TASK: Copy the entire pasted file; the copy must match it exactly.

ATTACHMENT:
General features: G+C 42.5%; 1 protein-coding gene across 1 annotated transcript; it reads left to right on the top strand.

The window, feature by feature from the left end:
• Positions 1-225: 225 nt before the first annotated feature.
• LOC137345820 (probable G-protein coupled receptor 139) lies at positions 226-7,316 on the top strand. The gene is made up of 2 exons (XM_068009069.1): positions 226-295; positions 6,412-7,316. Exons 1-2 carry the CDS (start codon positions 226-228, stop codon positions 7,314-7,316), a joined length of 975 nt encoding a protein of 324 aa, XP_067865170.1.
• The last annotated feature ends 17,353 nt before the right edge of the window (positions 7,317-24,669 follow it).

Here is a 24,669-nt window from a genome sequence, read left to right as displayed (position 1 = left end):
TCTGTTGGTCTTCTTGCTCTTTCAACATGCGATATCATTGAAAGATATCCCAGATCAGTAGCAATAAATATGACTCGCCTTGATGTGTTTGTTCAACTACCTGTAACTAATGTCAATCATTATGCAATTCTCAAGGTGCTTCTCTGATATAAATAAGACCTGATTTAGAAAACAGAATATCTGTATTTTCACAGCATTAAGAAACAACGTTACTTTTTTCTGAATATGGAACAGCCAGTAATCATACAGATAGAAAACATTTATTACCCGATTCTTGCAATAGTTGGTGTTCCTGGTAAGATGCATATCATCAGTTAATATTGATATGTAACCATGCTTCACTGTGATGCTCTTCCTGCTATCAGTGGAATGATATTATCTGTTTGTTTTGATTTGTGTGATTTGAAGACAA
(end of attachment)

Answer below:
General features: G+C 42.5%; 1 protein-coding gene across 1 annotated transcript; it reads left to right on the top strand.

The window, feature by feature from the left end:
• Positions 1-225: 225 nt before the first annotated feature.
• LOC137345820 (probable G-protein coupled receptor 139) lies at positions 226-7,316 on the top strand. The gene is made up of 2 exons (XM_068009069.1): positions 226-295; positions 6,412-7,316. Exons 1-2 carry the CDS (start codon positions 226-228, stop codon positions 7,314-7,316), a joined length of 975 nt encoding a protein of 324 aa, XP_067865170.1.
• The last annotated feature ends 17,353 nt before the right edge of the window (positions 7,317-24,669 follow it).

Here is a 24,669-nt window from a genome sequence, read left to right as displayed (position 1 = left end):
TCTGTTGGTCTTCTTGCTCTTTCAACATGCGATATCATTGAAAGATATCCCAGATCAGTAGCAATAAATATGACTCGCCTTGATGTGTTTGTTCAACTACCTGTAACTAATGTCAATCATTATGCAATTCTCAAGGTGCTTCTCTGATATAAATAAGACCTGATTTAGAAAACAGAATATCTGTATTTTCACAGCATTAAGAAACAACGTTACTTTTTTCTGAATATGGAACAGCCAGTAATCATACAGATAGAAAACATTTATTACCCGATTCTTGCAATAGTTGGTGTTCCTGGTAAGATGCATATCATCAGTTAATATTGATATGTAACCATGCTTCACTGTGATGCTCTTCCTGCTATCAGTGGAATGATATTATCTGTTTGTTTTGATTTGTGTGATTTGAAGACAA